>>
>> Awesome, thank you for spearheading this discussion.  We really need to move to some C++'11 support, it is just a question of how and when.  We also had a discussion from a few months ago about this, can you summarize where we left off?  I thought there was a tentative plan for LLVM 3.4 (or maybe it was after 3.4 branched).
>
> I have a quick question on this. Apology if this has already been answered in the past. Am I correct in assuming this also force changes to other projects which link in LLVM?

Yes.

-Chris
_______________________________________________
LLVM Developers mailing list
[hidden email]         http://llvm.cs.uiuc.edu
http://lists.cs.uiuc.edu/mailman/listinfo/llvmdev
Reply | Threaded
Open this post in threaded view
|

Re: [cfe-dev] RFC: A proposal to move toward using C++11 features in LLVM & Clang / bounding support for old host compilers

Chris Lattner-2
In reply to this post by Evan Cheng-2

On Oct 27, 2013, at 11:46 AM, Evan Cheng <[hidden email]> wrote:

>
> On Oct 27, 2013, at 11:18 AM, Chris Lattner <[hidden email]> wrote:
>
>> On Sun, Oct 27, 2013 at 2:23 AM, Chandler Carruth <[hidden email]> wrote:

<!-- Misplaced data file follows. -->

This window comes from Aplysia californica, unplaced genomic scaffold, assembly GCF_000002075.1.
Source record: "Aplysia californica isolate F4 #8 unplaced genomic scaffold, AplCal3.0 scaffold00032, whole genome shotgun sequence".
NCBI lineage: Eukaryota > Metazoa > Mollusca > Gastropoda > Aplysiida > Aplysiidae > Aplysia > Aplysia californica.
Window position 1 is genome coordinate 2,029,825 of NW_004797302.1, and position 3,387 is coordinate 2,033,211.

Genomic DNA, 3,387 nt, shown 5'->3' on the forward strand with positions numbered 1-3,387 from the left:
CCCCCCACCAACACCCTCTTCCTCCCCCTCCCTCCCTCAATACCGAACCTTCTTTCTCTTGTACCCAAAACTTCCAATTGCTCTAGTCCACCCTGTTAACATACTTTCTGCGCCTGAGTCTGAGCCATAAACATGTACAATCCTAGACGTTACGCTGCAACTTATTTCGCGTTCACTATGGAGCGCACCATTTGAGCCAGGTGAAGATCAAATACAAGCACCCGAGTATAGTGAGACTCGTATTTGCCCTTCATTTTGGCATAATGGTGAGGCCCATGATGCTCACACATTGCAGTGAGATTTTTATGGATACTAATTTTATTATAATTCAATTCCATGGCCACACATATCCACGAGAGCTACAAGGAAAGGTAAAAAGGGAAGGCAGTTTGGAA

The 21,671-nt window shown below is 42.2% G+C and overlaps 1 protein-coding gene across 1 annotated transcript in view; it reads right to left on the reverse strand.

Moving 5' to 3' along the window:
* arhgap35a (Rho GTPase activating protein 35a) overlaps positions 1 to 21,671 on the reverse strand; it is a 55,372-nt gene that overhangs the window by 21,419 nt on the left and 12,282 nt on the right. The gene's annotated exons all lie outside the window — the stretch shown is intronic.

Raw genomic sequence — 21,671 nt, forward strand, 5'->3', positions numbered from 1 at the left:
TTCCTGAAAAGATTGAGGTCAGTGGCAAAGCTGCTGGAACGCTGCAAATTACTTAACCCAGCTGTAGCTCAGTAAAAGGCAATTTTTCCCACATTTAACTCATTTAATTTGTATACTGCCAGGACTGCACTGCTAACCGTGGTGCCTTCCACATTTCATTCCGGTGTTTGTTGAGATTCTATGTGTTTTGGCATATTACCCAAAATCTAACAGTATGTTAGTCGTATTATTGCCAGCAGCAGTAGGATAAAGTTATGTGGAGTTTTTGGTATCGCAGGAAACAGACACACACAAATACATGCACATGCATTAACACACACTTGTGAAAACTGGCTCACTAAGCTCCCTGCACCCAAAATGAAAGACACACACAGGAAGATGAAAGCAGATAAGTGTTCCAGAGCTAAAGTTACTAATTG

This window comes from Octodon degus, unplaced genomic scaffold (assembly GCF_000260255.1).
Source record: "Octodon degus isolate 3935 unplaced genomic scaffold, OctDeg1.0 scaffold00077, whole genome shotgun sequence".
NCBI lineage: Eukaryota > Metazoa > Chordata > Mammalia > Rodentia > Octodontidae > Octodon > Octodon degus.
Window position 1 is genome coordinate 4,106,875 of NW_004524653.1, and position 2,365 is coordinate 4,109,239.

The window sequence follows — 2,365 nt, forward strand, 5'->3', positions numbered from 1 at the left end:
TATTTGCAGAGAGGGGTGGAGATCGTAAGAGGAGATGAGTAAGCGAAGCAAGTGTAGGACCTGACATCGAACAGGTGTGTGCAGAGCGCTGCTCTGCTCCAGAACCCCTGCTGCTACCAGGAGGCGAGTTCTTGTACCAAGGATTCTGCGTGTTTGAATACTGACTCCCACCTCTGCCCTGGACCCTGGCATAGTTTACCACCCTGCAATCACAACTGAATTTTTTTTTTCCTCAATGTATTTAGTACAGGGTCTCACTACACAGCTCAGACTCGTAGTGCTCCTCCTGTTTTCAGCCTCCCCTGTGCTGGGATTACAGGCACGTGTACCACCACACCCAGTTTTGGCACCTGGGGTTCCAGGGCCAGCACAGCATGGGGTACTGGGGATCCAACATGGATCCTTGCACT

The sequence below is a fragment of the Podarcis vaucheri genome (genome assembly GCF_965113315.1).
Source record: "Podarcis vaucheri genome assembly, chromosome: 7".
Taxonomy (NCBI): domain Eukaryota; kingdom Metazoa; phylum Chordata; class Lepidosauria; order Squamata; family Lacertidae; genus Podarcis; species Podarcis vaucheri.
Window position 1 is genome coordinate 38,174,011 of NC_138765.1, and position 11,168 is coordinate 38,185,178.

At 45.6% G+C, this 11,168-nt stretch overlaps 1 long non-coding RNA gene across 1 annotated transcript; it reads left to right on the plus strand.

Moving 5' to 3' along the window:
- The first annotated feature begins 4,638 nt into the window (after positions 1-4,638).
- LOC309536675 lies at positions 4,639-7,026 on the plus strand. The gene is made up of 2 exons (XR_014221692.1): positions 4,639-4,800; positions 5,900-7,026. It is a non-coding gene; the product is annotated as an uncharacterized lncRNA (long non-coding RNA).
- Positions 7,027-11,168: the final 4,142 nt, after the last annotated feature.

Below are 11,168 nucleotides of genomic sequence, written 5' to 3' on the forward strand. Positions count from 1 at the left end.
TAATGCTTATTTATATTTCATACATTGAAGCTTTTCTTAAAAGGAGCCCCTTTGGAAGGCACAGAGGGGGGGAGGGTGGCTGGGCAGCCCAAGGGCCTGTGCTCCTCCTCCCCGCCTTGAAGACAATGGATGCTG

>>> Greetings,
>>>
>>> This has been discussed many times, and there are a lot of pro's and con's on each side, but increasingly I think the project needs to draw a line in the sand and put in place long-term policies around support for building LLVM & Clang with older C++ toolchains. It also would have the benefit of removing divergence between LLVM sub-projects already using C++11 features. As they have grown in popularity and as code moves back and forth across project boundaries, I think this is a growing strain.
>>
>> Awesome, thank you for spearheading this discussion.  We really need to move to some C++'11 support, it is just a question of how and when.  We also had a discussion from a few months ago about this, can you summarize where we left off?  I thought there was a tentative plan for LLVM 3.4 (or maybe it was after 3.4 branched).
>
> I have a quick question on this. Apology if this has already been answered in the past. Am I correct in assuming this also force changes to other projects which link in LLVM?

This will affect anyone using the LLVM C++ API.  It shouldn't affect clients of the C APIs.

-Chris
_______________________________________________
LLVM Developers mailing list
[hidden email]         http://llvm.cs.uiuc.edu
http://lists.cs.uiuc.edu/mailman/listinfo/llvmdev
Reply | Threaded
Open this post in threaded view
|

Re: [cfe-dev] RFC: A proposal to move toward using C++11 features in LLVM & Clang / bounding support for old host compilers

Chris Lattner-2
In reply to this post by Chris Lattner-2
On Oct 27, 2013, at 12:07 PM, Óscar Fuentes <[hidden email]> wrote:

> Chris Lattner <[hidden email]> writes:
>
>>> One short term caveat: Windows is special.